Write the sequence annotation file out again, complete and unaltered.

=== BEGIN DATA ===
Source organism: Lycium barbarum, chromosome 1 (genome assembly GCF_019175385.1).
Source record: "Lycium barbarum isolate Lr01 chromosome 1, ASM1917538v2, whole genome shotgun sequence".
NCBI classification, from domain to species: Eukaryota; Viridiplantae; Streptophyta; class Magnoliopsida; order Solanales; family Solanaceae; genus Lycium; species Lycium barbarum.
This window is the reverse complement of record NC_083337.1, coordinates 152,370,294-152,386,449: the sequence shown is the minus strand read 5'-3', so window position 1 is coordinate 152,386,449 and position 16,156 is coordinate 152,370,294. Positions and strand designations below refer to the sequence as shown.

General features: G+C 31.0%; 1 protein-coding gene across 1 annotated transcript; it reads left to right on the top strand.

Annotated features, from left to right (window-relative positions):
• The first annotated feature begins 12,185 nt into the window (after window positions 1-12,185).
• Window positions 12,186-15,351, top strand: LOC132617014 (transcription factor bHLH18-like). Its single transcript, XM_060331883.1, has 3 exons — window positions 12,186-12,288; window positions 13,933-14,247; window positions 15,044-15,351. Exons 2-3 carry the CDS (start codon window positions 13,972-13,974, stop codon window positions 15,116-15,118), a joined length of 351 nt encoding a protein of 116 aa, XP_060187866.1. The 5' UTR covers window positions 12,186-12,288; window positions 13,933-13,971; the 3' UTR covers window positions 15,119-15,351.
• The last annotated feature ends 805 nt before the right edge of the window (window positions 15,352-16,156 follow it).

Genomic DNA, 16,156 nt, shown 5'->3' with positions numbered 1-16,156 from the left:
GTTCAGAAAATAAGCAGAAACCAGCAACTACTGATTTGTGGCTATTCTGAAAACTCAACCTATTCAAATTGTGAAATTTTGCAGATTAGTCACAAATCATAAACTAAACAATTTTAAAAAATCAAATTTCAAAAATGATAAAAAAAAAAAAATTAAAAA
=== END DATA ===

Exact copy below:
Source organism: Lycium barbarum, chromosome 1 (genome assembly GCF_019175385.1).
Source record: "Lycium barbarum isolate Lr01 chromosome 1, ASM1917538v2, whole genome shotgun sequence".
NCBI classification, from domain to species: Eukaryota; Viridiplantae; Streptophyta; class Magnoliopsida; order Solanales; family Solanaceae; genus Lycium; species Lycium barbarum.
This window is the reverse complement of record NC_083337.1, coordinates 152,370,294-152,386,449: the sequence shown is the minus strand read 5'-3', so window position 1 is coordinate 152,386,449 and position 16,156 is coordinate 152,370,294. Positions and strand designations below refer to the sequence as shown.

General features: G+C 31.0%; 1 protein-coding gene across 1 annotated transcript; it reads left to right on the top strand.

Annotated features, from left to right (window-relative positions):
• The first annotated feature begins 12,185 nt into the window (after window positions 1-12,185).
• Window positions 12,186-15,351, top strand: LOC132617014 (transcription factor bHLH18-like). Its single transcript, XM_060331883.1, has 3 exons — window positions 12,186-12,288; window positions 13,933-14,247; window positions 15,044-15,351. Exons 2-3 carry the CDS (start codon window positions 13,972-13,974, stop codon window positions 15,116-15,118), a joined length of 351 nt encoding a protein of 116 aa, XP_060187866.1. The 5' UTR covers window positions 12,186-12,288; window positions 13,933-13,971; the 3' UTR covers window positions 15,119-15,351.
• The last annotated feature ends 805 nt before the right edge of the window (window positions 15,352-16,156 follow it).

Genomic DNA, 16,156 nt, shown 5'->3' with positions numbered 1-16,156 from the left:
GTTCAGAAAATAAGCAGAAACCAGCAACTACTGATTTGTGGCTATTCTGAAAACTCAACCTATTCAAATTGTGAAATTTTGCAGATTAGTCACAAATCATAAACTAAACAATTTTAAAAAATCAAATTTCAAAAATGATAAAAAAAAAAAAATTAAAAA